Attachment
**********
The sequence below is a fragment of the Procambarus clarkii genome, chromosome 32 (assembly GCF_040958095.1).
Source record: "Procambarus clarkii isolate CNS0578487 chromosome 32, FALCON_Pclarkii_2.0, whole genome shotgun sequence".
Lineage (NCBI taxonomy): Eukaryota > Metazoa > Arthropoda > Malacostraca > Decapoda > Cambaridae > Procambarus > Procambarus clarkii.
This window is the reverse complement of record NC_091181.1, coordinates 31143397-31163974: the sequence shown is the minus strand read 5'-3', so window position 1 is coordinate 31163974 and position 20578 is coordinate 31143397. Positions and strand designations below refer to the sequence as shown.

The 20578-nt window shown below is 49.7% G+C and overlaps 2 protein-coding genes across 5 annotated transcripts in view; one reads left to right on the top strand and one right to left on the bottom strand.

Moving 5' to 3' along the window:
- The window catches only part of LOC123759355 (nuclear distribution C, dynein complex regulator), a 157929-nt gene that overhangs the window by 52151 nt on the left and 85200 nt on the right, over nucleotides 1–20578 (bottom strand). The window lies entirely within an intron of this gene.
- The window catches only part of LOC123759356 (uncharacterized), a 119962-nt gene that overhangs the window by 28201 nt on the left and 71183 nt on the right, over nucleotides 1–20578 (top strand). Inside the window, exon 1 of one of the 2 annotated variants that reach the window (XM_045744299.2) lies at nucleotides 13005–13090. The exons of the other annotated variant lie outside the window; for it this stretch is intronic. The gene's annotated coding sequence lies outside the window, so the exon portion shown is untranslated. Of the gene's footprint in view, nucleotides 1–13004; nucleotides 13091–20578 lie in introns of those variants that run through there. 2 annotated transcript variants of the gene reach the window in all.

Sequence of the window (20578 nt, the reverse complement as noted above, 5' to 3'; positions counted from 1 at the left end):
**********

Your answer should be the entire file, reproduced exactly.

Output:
The sequence below is a fragment of the Procambarus clarkii genome, chromosome 32 (assembly GCF_040958095.1).
Source record: "Procambarus clarkii isolate CNS0578487 chromosome 32, FALCON_Pclarkii_2.0, whole genome shotgun sequence".
Lineage (NCBI taxonomy): Eukaryota > Metazoa > Arthropoda > Malacostraca > Decapoda > Cambaridae > Procambarus > Procambarus clarkii.
This window is the reverse complement of record NC_091181.1, coordinates 31143397-31163974: the sequence shown is the minus strand read 5'-3', so window position 1 is coordinate 31163974 and position 20578 is coordinate 31143397. Positions and strand designations below refer to the sequence as shown.

The 20578-nt window shown below is 49.7% G+C and overlaps 2 protein-coding genes across 5 annotated transcripts in view; one reads left to right on the top strand and one right to left on the bottom strand.

Moving 5' to 3' along the window:
- The window catches only part of LOC123759355 (nuclear distribution C, dynein complex regulator), a 157929-nt gene that overhangs the window by 52151 nt on the left and 85200 nt on the right, over nucleotides 1–20578 (bottom strand). The window lies entirely within an intron of this gene.
- The window catches only part of LOC123759356 (uncharacterized), a 119962-nt gene that overhangs the window by 28201 nt on the left and 71183 nt on the right, over nucleotides 1–20578 (top strand). Inside the window, exon 1 of one of the 2 annotated variants that reach the window (XM_045744299.2) lies at nucleotides 13005–13090. The exons of the other annotated variant lie outside the window; for it this stretch is intronic. The gene's annotated coding sequence lies outside the window, so the exon portion shown is untranslated. Of the gene's footprint in view, nucleotides 1–13004; nucleotides 13091–20578 lie in introns of those variants that run through there. 2 annotated transcript variants of the gene reach the window in all.

Sequence of the window (20578 nt, the reverse complement as noted above, 5' to 3'; positions counted from 1 at the left end):